Chronic Headaches & Muscle Tension – The most common effect of prolonged TMD is frequent headaches and constant tension in the muscles in the neck, head, back, and face. This relentless sensation of discomfort, soreness and pain in the head and surrounding areas elevates stress levels, reduces sleep quality, and can make it difficult to focus and function throughout your daily routine.
Difficulty in Moving the Jaw – As the jaw joint moves in and out of alignment over and over again, it can gradually lead to a situation where you may find the range of movement in the jaw has been reduced. As movement is restricted, it can hinder such functions as eating, drinking, and speaking. Some people may even find they have developed some form of speech impediment as a result of untreated temporomandibular joint disorder.
Accelerated Wear of Tooth Enamel – Constant tension in the jaw area often causes a person to subconsciously clench and grind their teeth, particularly at night. This grinding will increase the rate that tooth enamel wears down, making a person more susceptible to cavities and tooth decay, and possibly leave rough surfaces or sharp edges on parts of the teeth. Clenching and grinding of the teeth also contributes to headaches, muscle tension, and recurring pain in the head, neck, and face.
All of these effects can lead to other long-term health issues, so it is vital that the underlying cause of TMD be identified and treated so as to avoid these problems and improve the overall health and well-being of the patient. There are many possible treatments for temporomandibular joint disorder depending on the specific reason for the condition.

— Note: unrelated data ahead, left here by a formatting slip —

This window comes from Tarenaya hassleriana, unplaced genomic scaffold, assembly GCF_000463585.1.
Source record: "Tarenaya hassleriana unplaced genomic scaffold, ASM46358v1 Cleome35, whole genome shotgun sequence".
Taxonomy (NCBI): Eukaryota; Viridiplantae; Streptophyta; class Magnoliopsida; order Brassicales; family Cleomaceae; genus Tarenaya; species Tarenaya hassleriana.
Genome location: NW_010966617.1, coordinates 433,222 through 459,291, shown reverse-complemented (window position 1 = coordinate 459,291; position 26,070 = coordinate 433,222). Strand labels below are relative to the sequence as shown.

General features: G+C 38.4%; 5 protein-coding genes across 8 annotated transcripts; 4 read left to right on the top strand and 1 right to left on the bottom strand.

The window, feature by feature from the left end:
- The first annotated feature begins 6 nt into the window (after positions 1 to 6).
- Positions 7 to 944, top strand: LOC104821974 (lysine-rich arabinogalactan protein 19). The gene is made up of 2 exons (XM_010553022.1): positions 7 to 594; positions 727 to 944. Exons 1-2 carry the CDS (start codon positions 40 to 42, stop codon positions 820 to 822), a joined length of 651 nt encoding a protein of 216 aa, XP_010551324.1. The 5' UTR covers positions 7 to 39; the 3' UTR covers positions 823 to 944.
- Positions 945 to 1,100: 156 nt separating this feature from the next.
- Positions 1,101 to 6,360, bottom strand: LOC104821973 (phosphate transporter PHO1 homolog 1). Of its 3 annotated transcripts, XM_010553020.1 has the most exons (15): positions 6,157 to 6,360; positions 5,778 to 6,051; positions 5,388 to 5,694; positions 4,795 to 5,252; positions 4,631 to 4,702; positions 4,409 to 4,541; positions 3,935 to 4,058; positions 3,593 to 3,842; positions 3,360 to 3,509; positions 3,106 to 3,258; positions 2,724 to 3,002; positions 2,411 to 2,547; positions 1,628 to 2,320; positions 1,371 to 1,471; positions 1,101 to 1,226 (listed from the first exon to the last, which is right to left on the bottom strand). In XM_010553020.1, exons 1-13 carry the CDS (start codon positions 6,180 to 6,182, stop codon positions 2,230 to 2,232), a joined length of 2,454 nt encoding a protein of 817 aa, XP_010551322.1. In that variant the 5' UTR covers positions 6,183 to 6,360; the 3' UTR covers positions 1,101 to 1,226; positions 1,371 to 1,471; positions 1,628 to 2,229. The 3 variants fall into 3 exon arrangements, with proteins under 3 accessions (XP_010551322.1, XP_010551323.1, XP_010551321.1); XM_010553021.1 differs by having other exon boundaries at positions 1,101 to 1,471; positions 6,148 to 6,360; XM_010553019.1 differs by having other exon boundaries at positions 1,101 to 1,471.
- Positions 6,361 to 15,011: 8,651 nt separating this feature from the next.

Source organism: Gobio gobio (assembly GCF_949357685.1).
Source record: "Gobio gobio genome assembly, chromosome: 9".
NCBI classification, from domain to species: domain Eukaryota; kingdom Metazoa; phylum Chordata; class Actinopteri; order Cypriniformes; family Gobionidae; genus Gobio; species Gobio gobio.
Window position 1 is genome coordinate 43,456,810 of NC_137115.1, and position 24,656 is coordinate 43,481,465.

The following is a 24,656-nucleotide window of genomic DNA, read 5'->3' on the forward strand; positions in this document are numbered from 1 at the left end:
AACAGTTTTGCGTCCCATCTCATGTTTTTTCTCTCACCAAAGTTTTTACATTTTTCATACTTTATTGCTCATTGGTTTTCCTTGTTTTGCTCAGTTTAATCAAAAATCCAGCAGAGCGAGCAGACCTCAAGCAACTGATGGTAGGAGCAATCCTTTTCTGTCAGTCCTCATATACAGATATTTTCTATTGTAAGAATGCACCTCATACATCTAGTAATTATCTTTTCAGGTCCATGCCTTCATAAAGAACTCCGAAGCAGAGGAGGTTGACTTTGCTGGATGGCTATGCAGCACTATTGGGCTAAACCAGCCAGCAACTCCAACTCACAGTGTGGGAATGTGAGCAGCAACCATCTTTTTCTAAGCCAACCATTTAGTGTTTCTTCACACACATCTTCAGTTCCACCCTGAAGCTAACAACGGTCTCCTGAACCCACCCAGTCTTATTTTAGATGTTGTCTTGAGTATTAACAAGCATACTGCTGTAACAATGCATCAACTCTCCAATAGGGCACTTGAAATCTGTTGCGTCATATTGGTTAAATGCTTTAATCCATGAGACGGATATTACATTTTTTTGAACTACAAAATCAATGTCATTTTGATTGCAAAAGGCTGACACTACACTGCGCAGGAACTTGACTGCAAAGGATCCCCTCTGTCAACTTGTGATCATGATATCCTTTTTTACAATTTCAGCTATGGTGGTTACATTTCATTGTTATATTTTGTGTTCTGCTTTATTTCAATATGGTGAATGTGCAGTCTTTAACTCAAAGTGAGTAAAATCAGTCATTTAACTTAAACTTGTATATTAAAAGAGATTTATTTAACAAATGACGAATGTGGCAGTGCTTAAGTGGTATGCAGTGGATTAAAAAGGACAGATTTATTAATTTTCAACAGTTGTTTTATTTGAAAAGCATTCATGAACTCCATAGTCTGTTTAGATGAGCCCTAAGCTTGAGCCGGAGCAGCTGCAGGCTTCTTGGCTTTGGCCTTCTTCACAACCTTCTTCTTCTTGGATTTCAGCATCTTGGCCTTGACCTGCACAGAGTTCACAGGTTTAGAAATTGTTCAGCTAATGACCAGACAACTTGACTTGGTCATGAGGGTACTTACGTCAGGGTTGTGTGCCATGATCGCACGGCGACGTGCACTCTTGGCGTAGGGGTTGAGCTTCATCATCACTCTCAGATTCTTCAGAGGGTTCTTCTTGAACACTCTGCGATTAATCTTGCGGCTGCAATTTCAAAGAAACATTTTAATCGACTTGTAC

How is Temporomandibular Joint Disorder Treated?
The first step in treating the effects of TMD is to conduct a thorough investigation to determine the specific cause of the condition. This typically includes a physical examination, x-rays & dental imaging scans, and observation of the amount of motion the patient currently has in their jaw. Based on the results of this combination of tests, your dentist will be able to better diagnose the specific cause and develop a more effective treatment plan.
Common treatment approaches for temporomandibular joint disorder usually begin with non-invasive methods including physical therapy, relaxation techniques, massage, warm/cold compresses, and stress reduction. Ultrasound therapy is another popular approach, as the soundwaves work to stimulate the circulation in the area and naturally create a relaxing effect in the muscles. The idea behind these approaches is to relieve the tension and tightness in the muscles that are frequently to blame for TMD.